But as seems to be the case again and again when investigating methods for assessing the impact of public media, there is no one impact formula.
“Questions of budget inevitably bring with them issues of cost-effectiveness. …this, too, is complicated by the very different values entailed in interactive and participatory projects. In some cases, familiar advertising metrics based on gross exposure (CPI or the cost per impression; CPM or cost per thousand) matter most. In others, the values are more difficult to quantify: learning by experimenting, with new formats and production pipelines; status, with prize-winning innovations; exploring partnerships with kindred organizations in other parts of the media ecosystem; or, spinning out new tools and content management systems.”
Mapping emerging affordances
Part of what makes tracking impact complicated in such settings is the wide array of new ways that audiences can connect with platforms and content. The report sketches several of these new possibilities. For example:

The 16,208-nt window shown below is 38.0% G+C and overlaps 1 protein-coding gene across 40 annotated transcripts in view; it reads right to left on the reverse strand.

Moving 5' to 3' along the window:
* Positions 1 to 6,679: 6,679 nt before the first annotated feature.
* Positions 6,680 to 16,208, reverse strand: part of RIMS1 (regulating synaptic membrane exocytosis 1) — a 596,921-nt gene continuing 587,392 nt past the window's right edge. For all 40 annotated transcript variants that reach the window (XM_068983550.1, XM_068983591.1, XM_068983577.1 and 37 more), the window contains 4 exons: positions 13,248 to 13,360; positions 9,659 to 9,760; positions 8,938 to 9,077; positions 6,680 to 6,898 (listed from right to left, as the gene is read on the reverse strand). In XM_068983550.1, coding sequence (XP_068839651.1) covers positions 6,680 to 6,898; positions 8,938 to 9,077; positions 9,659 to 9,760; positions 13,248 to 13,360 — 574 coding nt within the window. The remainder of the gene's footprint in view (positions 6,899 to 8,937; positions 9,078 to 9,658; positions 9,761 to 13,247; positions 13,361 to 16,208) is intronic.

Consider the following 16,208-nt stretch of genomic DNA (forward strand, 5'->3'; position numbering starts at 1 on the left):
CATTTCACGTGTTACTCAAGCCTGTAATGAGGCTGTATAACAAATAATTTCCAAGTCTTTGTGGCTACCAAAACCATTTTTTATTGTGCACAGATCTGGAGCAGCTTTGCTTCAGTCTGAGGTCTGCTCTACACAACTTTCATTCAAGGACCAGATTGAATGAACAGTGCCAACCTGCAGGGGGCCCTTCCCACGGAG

- Mobile platforms offer more opportunities for visual content, interaction, more intuitive interfaces, and new content management systems.
- Collaborative and participatory projects—including those which leverage widely used social platforms such as YouTube and Twitter—bring users more deeply into the reporting process and encourage them to take ownership of a project and help to amplify it more widely.
- Immersive projects such as virtual reality and 3D films allow users to exercise agency by choosing where to look and how to navigate narratives, “making stories more present, and thus more effective.”
- Projects using citizen science methods and sensors tap into the rising popularity of gathering “big data” in journalism and also offer the opportunity for “increasingly individuated” story experiences that can illuminate complex, dynamic systems.
Taken together, these affordances allow for deeper “engagement”— a term nearly as knotty as “impact,” the authors suggest: